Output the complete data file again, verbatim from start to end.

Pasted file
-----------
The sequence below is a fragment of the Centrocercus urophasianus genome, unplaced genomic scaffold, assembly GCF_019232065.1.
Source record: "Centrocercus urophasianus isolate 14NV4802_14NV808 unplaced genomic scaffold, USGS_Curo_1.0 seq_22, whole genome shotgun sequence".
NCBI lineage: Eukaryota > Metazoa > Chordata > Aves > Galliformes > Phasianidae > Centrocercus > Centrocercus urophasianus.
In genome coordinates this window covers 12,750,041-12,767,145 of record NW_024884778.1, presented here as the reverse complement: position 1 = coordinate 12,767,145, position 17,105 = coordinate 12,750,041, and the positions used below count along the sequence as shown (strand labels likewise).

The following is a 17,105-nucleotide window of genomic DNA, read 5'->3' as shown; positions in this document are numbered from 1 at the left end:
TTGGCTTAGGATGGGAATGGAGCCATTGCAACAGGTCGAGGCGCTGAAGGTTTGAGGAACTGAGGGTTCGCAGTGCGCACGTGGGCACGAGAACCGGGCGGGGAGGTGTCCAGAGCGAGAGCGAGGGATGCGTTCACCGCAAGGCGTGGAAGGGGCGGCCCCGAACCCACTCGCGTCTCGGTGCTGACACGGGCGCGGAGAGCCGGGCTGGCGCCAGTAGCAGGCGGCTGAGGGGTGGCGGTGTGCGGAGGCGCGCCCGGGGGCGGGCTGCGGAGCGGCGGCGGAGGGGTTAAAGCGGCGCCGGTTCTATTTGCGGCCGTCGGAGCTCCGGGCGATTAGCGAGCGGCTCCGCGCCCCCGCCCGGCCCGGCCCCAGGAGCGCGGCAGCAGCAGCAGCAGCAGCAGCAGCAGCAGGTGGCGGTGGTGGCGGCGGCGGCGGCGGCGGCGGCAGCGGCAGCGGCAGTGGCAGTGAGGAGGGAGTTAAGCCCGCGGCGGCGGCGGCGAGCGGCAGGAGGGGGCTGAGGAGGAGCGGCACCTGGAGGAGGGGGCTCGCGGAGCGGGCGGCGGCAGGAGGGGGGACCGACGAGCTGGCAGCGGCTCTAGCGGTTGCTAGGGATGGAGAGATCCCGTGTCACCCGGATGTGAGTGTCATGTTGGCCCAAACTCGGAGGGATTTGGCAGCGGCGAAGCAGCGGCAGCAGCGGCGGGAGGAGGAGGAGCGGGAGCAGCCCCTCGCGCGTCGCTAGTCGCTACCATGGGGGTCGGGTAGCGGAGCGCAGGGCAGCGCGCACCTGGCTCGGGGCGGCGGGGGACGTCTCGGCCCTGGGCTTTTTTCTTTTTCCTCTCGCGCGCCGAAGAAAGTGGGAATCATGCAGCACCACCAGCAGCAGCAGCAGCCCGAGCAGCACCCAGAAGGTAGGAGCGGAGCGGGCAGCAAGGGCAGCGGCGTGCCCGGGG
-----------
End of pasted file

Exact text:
The sequence below is a fragment of the Centrocercus urophasianus genome, unplaced genomic scaffold, assembly GCF_019232065.1.
Source record: "Centrocercus urophasianus isolate 14NV4802_14NV808 unplaced genomic scaffold, USGS_Curo_1.0 seq_22, whole genome shotgun sequence".
NCBI lineage: Eukaryota > Metazoa > Chordata > Aves > Galliformes > Phasianidae > Centrocercus > Centrocercus urophasianus.
In genome coordinates this window covers 12,750,041-12,767,145 of record NW_024884778.1, presented here as the reverse complement: position 1 = coordinate 12,767,145, position 17,105 = coordinate 12,750,041, and the positions used below count along the sequence as shown (strand labels likewise).

The following is a 17,105-nucleotide window of genomic DNA, read 5'->3' as shown; positions in this document are numbered from 1 at the left end:
TTGGCTTAGGATGGGAATGGAGCCATTGCAACAGGTCGAGGCGCTGAAGGTTTGAGGAACTGAGGGTTCGCAGTGCGCACGTGGGCACGAGAACCGGGCGGGGAGGTGTCCAGAGCGAGAGCGAGGGATGCGTTCACCGCAAGGCGTGGAAGGGGCGGCCCCGAACCCACTCGCGTCTCGGTGCTGACACGGGCGCGGAGAGCCGGGCTGGCGCCAGTAGCAGGCGGCTGAGGGGTGGCGGTGTGCGGAGGCGCGCCCGGGGGCGGGCTGCGGAGCGGCGGCGGAGGGGTTAAAGCGGCGCCGGTTCTATTTGCGGCCGTCGGAGCTCCGGGCGATTAGCGAGCGGCTCCGCGCCCCCGCCCGGCCCGGCCCCAGGAGCGCGGCAGCAGCAGCAGCAGCAGCAGCAGCAGCAGGTGGCGGTGGTGGCGGCGGCGGCGGCGGCGGCGGCAGCGGCAGCGGCAGTGGCAGTGAGGAGGGAGTTAAGCCCGCGGCGGCGGCGGCGAGCGGCAGGAGGGGGCTGAGGAGGAGCGGCACCTGGAGGAGGGGGCTCGCGGAGCGGGCGGCGGCAGGAGGGGGGACCGACGAGCTGGCAGCGGCTCTAGCGGTTGCTAGGGATGGAGAGATCCCGTGTCACCCGGATGTGAGTGTCATGTTGGCCCAAACTCGGAGGGATTTGGCAGCGGCGAAGCAGCGGCAGCAGCGGCGGGAGGAGGAGGAGCGGGAGCAGCCCCTCGCGCGTCGCTAGTCGCTACCATGGGGGTCGGGTAGCGGAGCGCAGGGCAGCGCGCACCTGGCTCGGGGCGGCGGGGGACGTCTCGGCCCTGGGCTTTTTTCTTTTTCCTCTCGCGCGCCGAAGAAAGTGGGAATCATGCAGCACCACCAGCAGCAGCAGCAGCCCGAGCAGCACCCAGAAGGTAGGAGCGGAGCGGGCAGCAAGGGCAGCGGCGTGCCCGGGG